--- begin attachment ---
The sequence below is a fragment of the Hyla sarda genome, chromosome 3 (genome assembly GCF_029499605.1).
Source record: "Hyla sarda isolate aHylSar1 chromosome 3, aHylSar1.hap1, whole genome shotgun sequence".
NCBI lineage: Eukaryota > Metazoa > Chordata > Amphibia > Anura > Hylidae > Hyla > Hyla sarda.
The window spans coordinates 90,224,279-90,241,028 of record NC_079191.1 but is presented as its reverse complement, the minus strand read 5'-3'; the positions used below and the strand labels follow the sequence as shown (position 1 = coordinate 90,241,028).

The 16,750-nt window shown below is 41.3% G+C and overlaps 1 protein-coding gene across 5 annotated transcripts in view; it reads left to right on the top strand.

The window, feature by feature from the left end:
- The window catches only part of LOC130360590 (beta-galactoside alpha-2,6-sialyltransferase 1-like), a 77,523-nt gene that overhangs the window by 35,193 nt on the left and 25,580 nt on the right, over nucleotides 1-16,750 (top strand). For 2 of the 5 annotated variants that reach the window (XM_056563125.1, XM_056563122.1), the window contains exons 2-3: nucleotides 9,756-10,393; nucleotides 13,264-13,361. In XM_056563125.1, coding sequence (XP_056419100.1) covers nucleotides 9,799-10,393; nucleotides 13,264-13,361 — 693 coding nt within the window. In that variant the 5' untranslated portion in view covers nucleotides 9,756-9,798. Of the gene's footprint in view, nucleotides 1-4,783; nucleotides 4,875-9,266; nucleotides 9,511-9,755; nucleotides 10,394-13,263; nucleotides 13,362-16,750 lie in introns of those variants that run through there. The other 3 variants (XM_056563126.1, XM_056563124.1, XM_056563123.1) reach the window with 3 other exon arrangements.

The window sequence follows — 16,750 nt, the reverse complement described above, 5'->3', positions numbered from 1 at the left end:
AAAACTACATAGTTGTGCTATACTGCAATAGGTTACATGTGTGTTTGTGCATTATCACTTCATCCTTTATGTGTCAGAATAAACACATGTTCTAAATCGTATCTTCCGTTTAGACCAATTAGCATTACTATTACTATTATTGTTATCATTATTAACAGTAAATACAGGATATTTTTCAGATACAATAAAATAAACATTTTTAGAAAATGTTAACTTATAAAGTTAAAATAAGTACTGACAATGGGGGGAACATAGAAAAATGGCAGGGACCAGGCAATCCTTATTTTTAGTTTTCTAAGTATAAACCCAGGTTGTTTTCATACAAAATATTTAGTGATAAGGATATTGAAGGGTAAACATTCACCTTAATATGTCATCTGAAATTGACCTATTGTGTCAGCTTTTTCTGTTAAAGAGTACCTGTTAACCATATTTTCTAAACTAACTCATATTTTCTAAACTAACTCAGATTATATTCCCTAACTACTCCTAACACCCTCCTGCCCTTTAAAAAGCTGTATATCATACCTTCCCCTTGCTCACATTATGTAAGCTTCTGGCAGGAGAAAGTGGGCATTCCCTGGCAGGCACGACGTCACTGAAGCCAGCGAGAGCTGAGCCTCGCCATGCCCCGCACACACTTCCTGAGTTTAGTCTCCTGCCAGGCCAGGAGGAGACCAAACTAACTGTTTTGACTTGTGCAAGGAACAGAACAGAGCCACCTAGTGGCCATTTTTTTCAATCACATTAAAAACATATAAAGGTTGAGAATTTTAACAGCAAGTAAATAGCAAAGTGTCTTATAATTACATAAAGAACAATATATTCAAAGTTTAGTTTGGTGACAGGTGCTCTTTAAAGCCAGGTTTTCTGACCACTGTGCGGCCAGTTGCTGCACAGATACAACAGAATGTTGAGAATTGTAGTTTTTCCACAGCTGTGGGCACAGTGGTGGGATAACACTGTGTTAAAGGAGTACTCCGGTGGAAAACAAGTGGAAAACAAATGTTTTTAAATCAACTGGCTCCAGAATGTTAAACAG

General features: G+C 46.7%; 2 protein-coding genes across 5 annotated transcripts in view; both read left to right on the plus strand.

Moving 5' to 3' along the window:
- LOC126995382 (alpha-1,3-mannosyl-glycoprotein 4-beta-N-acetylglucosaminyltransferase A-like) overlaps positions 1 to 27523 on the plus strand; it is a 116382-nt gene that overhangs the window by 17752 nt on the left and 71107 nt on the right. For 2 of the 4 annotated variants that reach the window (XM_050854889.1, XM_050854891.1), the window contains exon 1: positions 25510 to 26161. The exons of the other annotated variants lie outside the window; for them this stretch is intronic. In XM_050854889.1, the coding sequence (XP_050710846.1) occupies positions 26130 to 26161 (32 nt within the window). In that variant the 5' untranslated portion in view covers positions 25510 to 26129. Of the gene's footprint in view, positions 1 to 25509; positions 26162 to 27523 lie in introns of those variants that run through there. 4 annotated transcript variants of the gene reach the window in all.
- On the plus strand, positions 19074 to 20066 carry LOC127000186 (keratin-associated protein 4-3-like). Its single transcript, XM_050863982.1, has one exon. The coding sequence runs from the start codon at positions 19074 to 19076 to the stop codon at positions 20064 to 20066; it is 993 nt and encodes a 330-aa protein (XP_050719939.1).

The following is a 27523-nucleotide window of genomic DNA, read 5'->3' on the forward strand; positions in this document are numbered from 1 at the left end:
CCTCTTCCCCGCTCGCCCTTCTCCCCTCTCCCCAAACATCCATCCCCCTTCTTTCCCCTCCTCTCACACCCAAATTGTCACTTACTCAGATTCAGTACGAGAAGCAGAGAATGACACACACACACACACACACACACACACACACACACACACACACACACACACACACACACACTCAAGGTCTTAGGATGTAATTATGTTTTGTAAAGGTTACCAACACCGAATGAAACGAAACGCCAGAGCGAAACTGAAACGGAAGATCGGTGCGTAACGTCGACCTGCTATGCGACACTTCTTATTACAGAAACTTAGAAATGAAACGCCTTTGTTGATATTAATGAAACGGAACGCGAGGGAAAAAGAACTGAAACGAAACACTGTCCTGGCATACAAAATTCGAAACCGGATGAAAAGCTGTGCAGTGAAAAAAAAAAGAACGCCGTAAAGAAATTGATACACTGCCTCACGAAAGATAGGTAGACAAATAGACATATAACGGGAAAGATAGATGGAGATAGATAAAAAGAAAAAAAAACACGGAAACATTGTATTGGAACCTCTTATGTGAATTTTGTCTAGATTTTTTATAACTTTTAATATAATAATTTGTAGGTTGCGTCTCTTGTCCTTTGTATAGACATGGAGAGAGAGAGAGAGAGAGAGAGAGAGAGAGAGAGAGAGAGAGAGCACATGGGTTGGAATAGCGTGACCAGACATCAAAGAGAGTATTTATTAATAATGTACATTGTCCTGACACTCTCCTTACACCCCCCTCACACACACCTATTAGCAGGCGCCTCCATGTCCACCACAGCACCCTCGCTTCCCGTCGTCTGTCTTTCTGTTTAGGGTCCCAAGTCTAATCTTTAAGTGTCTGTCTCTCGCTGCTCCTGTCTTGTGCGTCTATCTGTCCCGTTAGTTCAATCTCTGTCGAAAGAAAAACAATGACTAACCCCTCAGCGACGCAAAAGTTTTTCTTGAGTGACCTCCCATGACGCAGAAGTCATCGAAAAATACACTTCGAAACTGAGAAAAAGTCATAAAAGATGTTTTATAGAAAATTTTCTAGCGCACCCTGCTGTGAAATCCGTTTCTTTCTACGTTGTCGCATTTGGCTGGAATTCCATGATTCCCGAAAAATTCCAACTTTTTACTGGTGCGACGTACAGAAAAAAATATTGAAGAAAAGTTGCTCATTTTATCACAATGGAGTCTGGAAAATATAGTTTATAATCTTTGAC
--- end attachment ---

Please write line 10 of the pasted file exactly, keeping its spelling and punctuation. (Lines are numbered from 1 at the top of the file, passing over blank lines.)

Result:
General features: G+C 46.7%; 2 protein-coding genes across 5 annotated transcripts in view; both read left to right on the plus strand.